<font color=purple>~* K6-2 @ 333MHz *~
I don't need a 'Gigahertz' chip to surf the web just yet ;-)</font color=purple><P ID="edit"><FONT SIZE=-1><EM>Edited by mr_gobbledegook on 12/16/01 03:33 PM.</EM></FONT></P>
December 17, 2001 9:34:17 AM

If Microsoft to release a x86-64 version of Windows XP it will mainly be used in Hammer based 2-4 way servers and will not be avaliable to home users

Why would M$$ release enything like that?There is no need for that!Not yet.
-------------------------------------------
Hammer will be an all-around proc that handels old and new apps,some slower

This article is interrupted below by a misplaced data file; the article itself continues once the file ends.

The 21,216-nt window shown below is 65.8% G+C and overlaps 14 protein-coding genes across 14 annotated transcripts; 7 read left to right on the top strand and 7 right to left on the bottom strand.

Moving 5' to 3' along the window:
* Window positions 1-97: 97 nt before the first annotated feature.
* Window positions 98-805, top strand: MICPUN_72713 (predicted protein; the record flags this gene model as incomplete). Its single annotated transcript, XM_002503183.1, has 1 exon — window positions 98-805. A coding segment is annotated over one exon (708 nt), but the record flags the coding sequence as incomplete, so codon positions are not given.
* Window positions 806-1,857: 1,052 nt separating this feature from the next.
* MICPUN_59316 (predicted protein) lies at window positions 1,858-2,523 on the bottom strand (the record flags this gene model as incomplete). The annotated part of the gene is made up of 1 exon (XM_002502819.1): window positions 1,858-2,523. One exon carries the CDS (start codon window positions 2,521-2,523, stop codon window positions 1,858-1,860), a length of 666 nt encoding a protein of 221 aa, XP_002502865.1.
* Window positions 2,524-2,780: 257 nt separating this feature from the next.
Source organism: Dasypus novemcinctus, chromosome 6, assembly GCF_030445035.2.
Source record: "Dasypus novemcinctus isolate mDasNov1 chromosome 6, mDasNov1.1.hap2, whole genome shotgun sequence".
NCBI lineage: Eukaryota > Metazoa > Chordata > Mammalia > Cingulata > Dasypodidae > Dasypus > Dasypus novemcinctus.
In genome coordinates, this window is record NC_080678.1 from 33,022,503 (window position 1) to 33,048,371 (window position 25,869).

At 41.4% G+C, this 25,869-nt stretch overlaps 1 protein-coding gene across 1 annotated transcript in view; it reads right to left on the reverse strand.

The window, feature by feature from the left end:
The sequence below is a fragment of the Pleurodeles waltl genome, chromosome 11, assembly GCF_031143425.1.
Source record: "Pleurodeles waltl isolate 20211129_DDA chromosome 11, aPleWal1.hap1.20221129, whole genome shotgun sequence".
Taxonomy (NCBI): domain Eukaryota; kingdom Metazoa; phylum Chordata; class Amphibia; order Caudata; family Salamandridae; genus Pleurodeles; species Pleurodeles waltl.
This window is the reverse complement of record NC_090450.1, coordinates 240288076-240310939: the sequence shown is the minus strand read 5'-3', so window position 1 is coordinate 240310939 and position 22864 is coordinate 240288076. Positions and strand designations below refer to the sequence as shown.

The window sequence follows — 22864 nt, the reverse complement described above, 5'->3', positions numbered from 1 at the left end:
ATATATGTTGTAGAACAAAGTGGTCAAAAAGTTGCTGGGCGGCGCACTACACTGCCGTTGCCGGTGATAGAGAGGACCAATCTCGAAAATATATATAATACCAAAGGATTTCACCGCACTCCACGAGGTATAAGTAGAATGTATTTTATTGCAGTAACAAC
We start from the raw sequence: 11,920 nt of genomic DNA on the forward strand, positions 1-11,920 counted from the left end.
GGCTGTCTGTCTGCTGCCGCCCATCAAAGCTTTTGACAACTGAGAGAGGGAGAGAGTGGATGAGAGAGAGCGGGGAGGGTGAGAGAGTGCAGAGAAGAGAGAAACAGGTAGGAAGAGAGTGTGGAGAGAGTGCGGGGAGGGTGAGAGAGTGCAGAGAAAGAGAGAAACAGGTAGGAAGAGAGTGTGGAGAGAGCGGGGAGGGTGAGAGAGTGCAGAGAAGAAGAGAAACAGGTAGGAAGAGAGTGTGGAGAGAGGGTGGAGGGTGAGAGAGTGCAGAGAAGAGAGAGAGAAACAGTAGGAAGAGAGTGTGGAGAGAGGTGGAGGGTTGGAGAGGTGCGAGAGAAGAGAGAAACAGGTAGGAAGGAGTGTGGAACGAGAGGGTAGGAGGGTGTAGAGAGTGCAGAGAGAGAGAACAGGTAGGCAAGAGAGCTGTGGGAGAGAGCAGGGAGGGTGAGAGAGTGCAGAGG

in 32 mode and the apps not yet here A LOT FASTER in 64 mode.
--------------------------------
In my mind Hammer is best thats happenned since 386.
December 17, 2001 5:31:10 PM

Hello there!
December 17, 2001 8:13:38 PM

But SledgeHammer is mainly designed for servers ie. 2-4 way servers (just like SMP Xeon systems).

Windows XP Professional has muliprocessor support Windows XP Home Edition does not. Naturally server maufacturers will supply an OS that supports multi processors.

However because the Hammer also understands 32 bit code I am wondering if Microsoft will spend time and money to release a x86-64 OS for just single CPU Clawhammer (Windows XP Home Edtion for x86-64) desktop systems.

<font color=purple>~* K6-2 @ 333MHz *~
I don't need a 'Gigahertz' chip to surf the web just yet ;-)</font color=purple>
Anonymous
a b à CPUs
December 18, 2001 12:50:43 AM